Although complete statistics are not yet available, rent collections for MHCs appear to have held up quite well during the first few months of the coronavirus pandemic. This is to be expected for MHCs restricted to residents ages 55 and up, as many residents in these senior communities receive Social Security payments as their main income source.
All MHCs, regardless of age restrictions, appear to be experiencing similar results. For example, in a survey conducted by MHInsider of more than 200 MHC owners and operators throughout the country, more than 90% of rents due in May 2020 were paid on time. There was little difference between 55-and-over communities and all-age MHCs.
Should favorable rent-collection trends continue in the MHC sector, it is reasonable to believe that the agencies might consider moderating their upfront DSR requirements. There is, however, much uncertainty in the market. If a second wave of COVID-19 hits and the federal government does not step in to provide relief, it is quite possible MHC owners will face challenges collecting rents. This may result in more conservative MHC lending parameters and/or more stringent DSR requirements.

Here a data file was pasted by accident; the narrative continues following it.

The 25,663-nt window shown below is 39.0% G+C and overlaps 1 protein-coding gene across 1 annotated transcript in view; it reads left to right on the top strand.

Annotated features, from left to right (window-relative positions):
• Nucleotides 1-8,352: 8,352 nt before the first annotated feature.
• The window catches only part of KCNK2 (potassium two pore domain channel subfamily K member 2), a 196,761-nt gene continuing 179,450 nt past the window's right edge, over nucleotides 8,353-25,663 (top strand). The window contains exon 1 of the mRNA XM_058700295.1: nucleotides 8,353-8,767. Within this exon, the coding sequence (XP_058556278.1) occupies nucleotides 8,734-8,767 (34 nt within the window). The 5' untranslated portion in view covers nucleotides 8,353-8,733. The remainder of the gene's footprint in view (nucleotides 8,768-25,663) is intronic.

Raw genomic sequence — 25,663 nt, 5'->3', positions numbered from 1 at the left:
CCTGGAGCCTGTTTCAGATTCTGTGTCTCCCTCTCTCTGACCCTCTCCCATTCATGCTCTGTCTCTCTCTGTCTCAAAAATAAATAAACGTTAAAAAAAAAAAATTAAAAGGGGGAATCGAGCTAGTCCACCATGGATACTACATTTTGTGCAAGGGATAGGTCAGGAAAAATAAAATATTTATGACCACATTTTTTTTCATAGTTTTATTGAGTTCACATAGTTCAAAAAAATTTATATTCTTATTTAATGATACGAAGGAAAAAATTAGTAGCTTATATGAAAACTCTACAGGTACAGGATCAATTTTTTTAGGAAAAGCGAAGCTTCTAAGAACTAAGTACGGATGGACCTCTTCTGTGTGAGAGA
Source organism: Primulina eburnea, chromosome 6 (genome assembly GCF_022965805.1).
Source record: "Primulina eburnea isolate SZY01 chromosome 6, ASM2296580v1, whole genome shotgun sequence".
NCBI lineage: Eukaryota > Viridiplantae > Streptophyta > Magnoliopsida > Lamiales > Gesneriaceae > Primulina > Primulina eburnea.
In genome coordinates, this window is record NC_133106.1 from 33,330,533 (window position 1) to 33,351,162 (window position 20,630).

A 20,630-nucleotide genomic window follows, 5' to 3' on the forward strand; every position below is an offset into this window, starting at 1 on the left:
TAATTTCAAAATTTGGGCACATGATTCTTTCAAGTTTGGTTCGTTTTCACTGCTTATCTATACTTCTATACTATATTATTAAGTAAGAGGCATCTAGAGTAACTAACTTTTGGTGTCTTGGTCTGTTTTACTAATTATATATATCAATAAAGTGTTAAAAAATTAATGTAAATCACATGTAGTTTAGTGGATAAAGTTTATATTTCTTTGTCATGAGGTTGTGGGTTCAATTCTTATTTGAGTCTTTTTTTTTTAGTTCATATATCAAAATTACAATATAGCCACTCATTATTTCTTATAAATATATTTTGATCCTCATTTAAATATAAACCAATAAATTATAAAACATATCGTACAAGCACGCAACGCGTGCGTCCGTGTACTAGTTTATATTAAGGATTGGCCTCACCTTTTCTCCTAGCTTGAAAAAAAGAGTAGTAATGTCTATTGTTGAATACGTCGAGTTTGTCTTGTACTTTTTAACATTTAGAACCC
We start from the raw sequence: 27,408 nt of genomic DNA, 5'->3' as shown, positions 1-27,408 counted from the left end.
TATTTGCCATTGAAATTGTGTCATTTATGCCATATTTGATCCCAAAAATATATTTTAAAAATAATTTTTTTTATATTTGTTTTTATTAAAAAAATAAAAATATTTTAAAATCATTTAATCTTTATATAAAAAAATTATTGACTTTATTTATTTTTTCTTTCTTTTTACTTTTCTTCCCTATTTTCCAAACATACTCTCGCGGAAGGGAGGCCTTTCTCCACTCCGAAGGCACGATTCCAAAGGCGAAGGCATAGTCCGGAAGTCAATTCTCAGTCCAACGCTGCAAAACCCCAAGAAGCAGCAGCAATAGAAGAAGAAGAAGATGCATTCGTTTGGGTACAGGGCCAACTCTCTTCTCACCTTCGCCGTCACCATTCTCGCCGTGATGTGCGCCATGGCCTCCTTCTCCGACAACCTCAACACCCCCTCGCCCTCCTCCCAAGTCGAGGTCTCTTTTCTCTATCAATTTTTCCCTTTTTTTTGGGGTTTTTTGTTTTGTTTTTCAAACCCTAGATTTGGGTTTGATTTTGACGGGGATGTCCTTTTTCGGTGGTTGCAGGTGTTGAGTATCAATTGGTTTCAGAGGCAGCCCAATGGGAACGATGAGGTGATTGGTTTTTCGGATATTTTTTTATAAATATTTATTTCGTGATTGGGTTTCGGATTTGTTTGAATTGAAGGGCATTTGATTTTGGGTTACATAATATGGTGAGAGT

Although many borrowers may not like the new upfront DSR requirements, this condition doesn’t appear to be slowing the demand for these loans. Even in this risky environment, buyers of MHCs do not appear to be demanding higher capitalization rates. One reason for this could be that interest rates have dropped to all-time lows during the health crisis, and interest rates typically play a key role in determining the cap rates that investors are willing to pay.